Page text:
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20 March 2013 17:46:07 |Arable,News

Parliamentary support for potato project

David Hanson MP with Nannerch Primary School pupils

David Hanson MP with Nannerch Primary School pupils

As primary schools start planting in the ‘Grow Your Own Potatoes’ project, Potato Council has been showing parliamentarians just how far the industry is involved in educating youngster about food and farming.
A number of school visits have taken place for MP’s and MSP’s to see pupils participate in Potato Council’s hugely popular educational activity.
This year, over two thirds of primary schools in Great Britain are taking part in the growing project that teaches them about the origins of potatoes and how they can be enjoyed as part of a healthy, balanced diet.
Visits have now taken place between:
• Jean Urquhart MBE MSP and Hilton Primary School, Inverness
• David Hanson MP and Nannerch Primary School, Flintshire
• Mark Tami MP and Westwood Primary School, Flintshire
• Nigel Don MSP and Johnshaven Primary School, Angus
• Norman Lamb MP and Millfield Catholic Primary School, Norfolk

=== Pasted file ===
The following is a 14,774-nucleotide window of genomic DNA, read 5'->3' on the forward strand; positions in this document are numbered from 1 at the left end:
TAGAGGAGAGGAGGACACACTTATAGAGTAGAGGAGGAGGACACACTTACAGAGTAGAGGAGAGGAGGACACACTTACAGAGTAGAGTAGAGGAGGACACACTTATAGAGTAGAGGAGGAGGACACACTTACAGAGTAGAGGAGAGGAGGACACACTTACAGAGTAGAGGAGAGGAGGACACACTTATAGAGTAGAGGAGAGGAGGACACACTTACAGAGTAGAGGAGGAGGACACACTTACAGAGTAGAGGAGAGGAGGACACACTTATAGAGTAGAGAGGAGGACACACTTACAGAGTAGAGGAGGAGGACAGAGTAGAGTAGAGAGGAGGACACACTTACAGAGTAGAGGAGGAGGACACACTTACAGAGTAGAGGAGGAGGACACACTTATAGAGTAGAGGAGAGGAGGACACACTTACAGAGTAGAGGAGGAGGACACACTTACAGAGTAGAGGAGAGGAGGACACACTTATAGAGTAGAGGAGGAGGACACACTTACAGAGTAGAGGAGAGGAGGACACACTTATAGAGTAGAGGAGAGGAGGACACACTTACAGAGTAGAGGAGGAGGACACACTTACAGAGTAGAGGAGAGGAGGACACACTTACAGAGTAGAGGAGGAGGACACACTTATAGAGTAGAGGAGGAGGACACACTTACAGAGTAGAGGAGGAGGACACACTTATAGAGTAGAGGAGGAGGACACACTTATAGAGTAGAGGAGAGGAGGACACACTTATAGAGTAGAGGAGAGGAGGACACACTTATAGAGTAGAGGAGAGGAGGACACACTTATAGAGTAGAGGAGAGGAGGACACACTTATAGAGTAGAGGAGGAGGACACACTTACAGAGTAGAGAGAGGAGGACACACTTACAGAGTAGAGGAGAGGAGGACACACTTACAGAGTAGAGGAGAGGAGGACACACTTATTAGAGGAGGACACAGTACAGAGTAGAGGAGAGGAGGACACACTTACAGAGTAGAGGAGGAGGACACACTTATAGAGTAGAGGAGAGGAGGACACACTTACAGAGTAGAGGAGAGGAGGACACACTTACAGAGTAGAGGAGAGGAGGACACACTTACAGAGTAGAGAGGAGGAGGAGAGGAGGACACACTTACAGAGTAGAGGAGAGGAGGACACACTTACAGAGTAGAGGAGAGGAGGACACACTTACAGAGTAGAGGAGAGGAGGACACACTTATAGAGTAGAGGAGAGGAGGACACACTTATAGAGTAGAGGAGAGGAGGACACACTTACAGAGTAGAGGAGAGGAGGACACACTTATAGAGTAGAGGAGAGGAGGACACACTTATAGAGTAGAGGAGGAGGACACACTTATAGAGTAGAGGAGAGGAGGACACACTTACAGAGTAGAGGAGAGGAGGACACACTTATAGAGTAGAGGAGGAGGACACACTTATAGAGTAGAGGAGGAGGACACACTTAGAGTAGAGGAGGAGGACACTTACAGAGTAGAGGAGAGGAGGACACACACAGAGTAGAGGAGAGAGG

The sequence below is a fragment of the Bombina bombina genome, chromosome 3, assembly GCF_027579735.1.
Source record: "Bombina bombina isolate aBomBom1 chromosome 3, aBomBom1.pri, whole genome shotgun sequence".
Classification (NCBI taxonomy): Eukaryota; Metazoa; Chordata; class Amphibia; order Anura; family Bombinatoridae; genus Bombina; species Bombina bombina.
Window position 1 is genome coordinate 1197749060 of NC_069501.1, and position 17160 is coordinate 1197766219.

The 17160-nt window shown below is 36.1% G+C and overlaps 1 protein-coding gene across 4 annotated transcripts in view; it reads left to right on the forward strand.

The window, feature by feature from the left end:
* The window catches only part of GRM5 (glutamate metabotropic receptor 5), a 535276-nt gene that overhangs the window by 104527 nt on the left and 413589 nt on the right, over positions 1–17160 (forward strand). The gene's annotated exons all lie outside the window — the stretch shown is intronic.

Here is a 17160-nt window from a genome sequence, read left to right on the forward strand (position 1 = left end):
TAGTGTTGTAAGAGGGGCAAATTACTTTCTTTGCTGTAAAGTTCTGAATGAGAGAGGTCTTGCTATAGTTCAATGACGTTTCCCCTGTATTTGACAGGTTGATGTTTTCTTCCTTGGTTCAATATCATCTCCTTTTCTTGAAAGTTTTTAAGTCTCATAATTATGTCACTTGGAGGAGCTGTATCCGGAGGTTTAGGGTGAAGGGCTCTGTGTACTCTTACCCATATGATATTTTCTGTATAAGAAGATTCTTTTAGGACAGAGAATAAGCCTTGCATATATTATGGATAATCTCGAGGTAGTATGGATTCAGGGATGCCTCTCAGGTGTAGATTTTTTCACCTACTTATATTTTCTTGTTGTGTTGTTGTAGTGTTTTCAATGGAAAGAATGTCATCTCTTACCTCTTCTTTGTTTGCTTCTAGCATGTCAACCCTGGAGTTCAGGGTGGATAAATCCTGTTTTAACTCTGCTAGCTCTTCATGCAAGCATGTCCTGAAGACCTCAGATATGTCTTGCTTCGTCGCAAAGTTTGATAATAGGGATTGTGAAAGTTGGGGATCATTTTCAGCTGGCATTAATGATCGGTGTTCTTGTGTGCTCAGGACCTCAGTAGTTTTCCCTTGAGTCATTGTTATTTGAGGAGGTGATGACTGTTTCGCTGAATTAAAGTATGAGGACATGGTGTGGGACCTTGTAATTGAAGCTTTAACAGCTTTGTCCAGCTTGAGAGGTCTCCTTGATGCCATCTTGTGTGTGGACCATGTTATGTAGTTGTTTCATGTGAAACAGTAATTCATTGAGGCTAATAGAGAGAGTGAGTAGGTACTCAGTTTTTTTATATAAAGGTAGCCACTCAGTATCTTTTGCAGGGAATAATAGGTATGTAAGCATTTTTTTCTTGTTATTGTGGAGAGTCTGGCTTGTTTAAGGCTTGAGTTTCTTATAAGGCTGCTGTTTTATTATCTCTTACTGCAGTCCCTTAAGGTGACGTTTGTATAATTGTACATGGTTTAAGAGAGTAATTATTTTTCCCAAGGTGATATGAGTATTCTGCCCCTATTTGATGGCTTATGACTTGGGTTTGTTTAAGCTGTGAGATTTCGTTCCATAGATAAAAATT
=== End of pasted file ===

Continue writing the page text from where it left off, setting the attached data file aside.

Potato Council head of marketing, Caroline Evans, said: “Through our corporate affairs work we are committed to showing the increasing role the industry plays in informing children about how food is produced, sustainable farming and healthy eating. Grow Your Own Potatoes is a fantastic way to gain children’s interest by encouraging them to get ‘hands on’.
"We have been building awareness of the project with parliamentary members over the last year with briefings and electronic mailings.
"As a result we created strong interest with MP’s keen to see activity happening in their constituencies.
"All of the visits were arranged so they could meet the children to see first-hand how the industry is teaching children valuable lessons about potatoes. They were also accompanied by Potato Council board members.”
David Hanson, MP, said: "It is important that young people know how potatoes are grown as they are a staple of our diets and a major contributor to our national economy, worth £4.7billion.”


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